A man runs across the trading floor at the New York Stock Exchange
The industry and some economists worry that the continued flow of money into buy and hold funds could harm financial markets © Timothy A.Clary/AFP/Getty Images

“Don’t look for the needle in the haystack. Just buy the haystack,” wrote John Bogle, the late founder of investment firm Vanguard. His quip is now conventional wisdom. America’s passively managed mutual funds and exchange traded funds — which mimic overall market indices — ended last year with more assets than active ones, following years of strong inflows.

Though many still tout their stock and bond picking credentials, active fund managers only rarely generate alpha (or market-beating returns). In the long term the index tends to win, substantiating Bogle’s advice. So, why risk money hoping to unearth the next Google or Amazon when it is both safer and more lucrative to be invested in everything?

That is the question active fund managers fear too many investors are now asking themselves. With the expansion of mutual index and ETF products — covering an array of assets and geographies — shifting cash into diversified trackers is simple. Investment apps allow it to be done with the flick of a finger. For households seeking to earn more from their savings, the growth of these low-cost investment vehicles is an unalloyed good.

Seeking out star or dud stocks is a costlier, more research-intensive exercise, and necessitates a higher fee-based business model. Poor long-term performance and the allure of cheaper passive strategies — which account for 40 per cent of the $45tn worldwide fund assets tracked by Morningstar, up from 14 per cent in 2008 — have eroded active managers’ inflows. Many are cutting costs and restructuring. In its annual results this week, Edinburgh-based Abrdn committed to axing 500 jobs amid large outflows.

Line chart of Mutual funds and ETFs, dollars, tn showing US passive funds overtake active funds

The industry and some economists worry that the continued flow of money into buy and hold funds could harm financial markets. Beyond a certain threshold, they argue, a lack of active traders engaged in weeding out over- or underpriced companies could lead to a greater misallocation of investors’ cash.

For now this is just a theoretical concern. In practice, active managers still dominate the global industry. Finding alpha may be hard, particularly when markets are dominated by a few stocks, but opportunities have not suddenly disappeared. And big institutional investors, such as pension funds, still want to put their cash piles to work. Indeed, there remains plenty of interest in market-beating trades. For measure, hedge funds — which deploy higher-risk active strategies for accredited investors — currently outnumber Burger King outlets across the globe.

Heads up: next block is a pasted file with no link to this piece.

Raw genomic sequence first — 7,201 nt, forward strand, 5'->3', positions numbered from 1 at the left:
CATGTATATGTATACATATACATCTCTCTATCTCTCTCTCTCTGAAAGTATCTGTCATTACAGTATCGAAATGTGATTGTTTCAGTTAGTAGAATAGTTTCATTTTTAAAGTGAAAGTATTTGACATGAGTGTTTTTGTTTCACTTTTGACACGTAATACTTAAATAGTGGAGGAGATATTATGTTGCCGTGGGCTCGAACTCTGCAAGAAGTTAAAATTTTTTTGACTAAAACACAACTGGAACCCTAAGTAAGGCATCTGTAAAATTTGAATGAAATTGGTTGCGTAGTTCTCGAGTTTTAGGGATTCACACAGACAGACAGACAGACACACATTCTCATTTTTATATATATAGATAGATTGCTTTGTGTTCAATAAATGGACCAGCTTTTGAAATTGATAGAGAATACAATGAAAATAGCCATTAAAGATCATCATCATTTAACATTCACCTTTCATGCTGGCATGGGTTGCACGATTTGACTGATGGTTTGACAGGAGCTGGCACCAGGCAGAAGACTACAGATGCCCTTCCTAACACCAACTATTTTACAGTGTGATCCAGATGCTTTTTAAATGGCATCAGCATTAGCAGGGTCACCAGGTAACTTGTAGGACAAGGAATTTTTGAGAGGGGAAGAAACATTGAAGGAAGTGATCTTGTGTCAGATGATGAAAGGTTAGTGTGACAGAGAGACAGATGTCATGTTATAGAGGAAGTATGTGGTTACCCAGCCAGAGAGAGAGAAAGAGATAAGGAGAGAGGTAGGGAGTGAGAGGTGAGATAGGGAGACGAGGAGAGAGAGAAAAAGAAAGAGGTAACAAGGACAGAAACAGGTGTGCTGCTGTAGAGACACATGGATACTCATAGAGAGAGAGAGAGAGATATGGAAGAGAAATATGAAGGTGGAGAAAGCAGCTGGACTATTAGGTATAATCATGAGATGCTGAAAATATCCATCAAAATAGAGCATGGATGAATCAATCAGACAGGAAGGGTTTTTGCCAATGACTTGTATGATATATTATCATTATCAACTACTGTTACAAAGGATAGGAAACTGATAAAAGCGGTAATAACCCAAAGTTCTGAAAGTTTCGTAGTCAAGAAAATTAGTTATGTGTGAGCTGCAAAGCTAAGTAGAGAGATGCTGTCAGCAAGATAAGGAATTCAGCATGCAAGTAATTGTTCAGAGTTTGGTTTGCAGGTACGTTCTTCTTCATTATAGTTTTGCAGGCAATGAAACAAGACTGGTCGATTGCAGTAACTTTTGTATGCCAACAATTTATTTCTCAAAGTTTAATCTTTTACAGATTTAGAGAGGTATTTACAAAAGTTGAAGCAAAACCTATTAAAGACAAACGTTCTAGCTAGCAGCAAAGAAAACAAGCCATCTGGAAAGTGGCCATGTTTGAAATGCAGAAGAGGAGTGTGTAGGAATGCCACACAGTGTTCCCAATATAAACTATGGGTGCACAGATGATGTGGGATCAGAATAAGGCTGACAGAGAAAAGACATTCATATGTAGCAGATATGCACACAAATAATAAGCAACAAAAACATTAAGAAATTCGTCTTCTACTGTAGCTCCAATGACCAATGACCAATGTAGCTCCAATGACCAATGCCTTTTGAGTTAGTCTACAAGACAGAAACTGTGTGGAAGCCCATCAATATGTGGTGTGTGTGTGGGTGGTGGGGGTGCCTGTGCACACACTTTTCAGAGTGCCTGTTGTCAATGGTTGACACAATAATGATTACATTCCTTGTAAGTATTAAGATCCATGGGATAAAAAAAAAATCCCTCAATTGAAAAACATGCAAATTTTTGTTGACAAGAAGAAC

This is a cut-throat industry. Active funds are competing with hard-to-beat passive strategies, and they are engaged in a zero-sum game with other active players. For each punt, there is a loser taking the other side of the bet. According to Morningstar, in the year to June 2023, 27 per cent of actively managed global large-cap equity funds beat the equivalent passive fund. Over a 15-year timeframe, only 3 per cent have. Active traders can hardly blame investors for switching to index strategies. To survive, they must prove they can actually make money.

Slashing fees, by cutting business costs, is one option to boost the odds of making market-beating returns. Some funds have also found greater chances of beating benchmarks in bond markets and more niche corners of the stock market. Others, like Citadel or DE Shaw, have hired the brightest quant minds or tried deploying tech — from AI to high-frequency trading — to find alpha. Today’s economic uncertainty and the potential for higher-for-longer interest rates should create the volatility that hawk-eyed traders can thrive on.

Yet investors are unlikely to diverge from Bogle’s safe and sound advice without a good reason. That means if the stock pickers are to survive and thrive, they will have to work even harder to offer them one.

Letter in response to this editorial comment:

Investment tip keeps active managers on their toes / From Steven Fogel, London NW11, UK

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